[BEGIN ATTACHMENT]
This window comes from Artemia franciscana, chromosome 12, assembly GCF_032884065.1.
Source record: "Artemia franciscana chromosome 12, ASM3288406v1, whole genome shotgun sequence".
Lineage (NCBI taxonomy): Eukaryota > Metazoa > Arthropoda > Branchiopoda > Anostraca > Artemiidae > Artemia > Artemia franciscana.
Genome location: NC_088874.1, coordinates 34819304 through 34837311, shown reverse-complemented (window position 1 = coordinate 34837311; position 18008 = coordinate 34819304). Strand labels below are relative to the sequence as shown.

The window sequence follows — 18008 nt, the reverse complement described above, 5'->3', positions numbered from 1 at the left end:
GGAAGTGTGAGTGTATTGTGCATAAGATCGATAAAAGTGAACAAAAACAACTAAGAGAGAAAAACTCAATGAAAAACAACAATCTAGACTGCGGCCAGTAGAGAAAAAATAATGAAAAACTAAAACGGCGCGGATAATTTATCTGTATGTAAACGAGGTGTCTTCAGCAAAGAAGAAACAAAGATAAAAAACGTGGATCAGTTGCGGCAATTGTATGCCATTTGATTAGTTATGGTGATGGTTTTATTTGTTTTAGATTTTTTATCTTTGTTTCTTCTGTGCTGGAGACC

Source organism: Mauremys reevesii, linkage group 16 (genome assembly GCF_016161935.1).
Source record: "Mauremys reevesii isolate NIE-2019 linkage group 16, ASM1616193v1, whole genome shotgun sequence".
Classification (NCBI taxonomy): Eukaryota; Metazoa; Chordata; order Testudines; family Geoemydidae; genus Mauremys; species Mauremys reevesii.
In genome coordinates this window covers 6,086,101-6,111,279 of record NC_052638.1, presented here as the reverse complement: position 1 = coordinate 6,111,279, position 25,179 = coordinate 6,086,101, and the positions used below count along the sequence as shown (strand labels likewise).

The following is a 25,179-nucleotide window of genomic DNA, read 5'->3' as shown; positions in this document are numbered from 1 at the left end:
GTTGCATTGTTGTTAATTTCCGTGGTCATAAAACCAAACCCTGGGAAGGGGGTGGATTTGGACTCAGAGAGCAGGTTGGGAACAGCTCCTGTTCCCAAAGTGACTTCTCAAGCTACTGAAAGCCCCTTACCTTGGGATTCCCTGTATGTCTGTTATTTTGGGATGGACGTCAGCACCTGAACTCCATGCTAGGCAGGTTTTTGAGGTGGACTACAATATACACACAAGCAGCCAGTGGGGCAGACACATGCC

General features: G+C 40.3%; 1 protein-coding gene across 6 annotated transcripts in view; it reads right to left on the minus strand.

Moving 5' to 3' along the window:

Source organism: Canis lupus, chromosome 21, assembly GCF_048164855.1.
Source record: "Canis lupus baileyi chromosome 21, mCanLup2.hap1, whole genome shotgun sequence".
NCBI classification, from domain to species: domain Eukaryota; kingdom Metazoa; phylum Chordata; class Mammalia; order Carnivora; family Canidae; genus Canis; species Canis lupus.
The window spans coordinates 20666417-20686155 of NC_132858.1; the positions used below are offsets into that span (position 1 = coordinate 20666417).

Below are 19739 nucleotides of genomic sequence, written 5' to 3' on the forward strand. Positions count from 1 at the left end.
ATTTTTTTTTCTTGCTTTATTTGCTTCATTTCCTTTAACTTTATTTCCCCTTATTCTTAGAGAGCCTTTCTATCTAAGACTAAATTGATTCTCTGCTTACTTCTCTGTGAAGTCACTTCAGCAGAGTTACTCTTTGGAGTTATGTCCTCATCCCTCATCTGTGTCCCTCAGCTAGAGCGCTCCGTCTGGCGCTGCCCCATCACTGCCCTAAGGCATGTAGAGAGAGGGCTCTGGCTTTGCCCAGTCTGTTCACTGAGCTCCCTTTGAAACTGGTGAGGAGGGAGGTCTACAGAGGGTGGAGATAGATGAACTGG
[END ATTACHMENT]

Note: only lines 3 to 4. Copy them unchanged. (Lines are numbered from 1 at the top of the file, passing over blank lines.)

Lineage (NCBI taxonomy): Eukaryota > Metazoa > Arthropoda > Branchiopoda > Anostraca > Artemiidae > Artemia > Artemia franciscana.
Genome location: NC_088874.1, coordinates 34819304 through 34837311, shown reverse-complemented (window position 1 = coordinate 34837311; position 18008 = coordinate 34819304). Strand labels below are relative to the sequence as shown.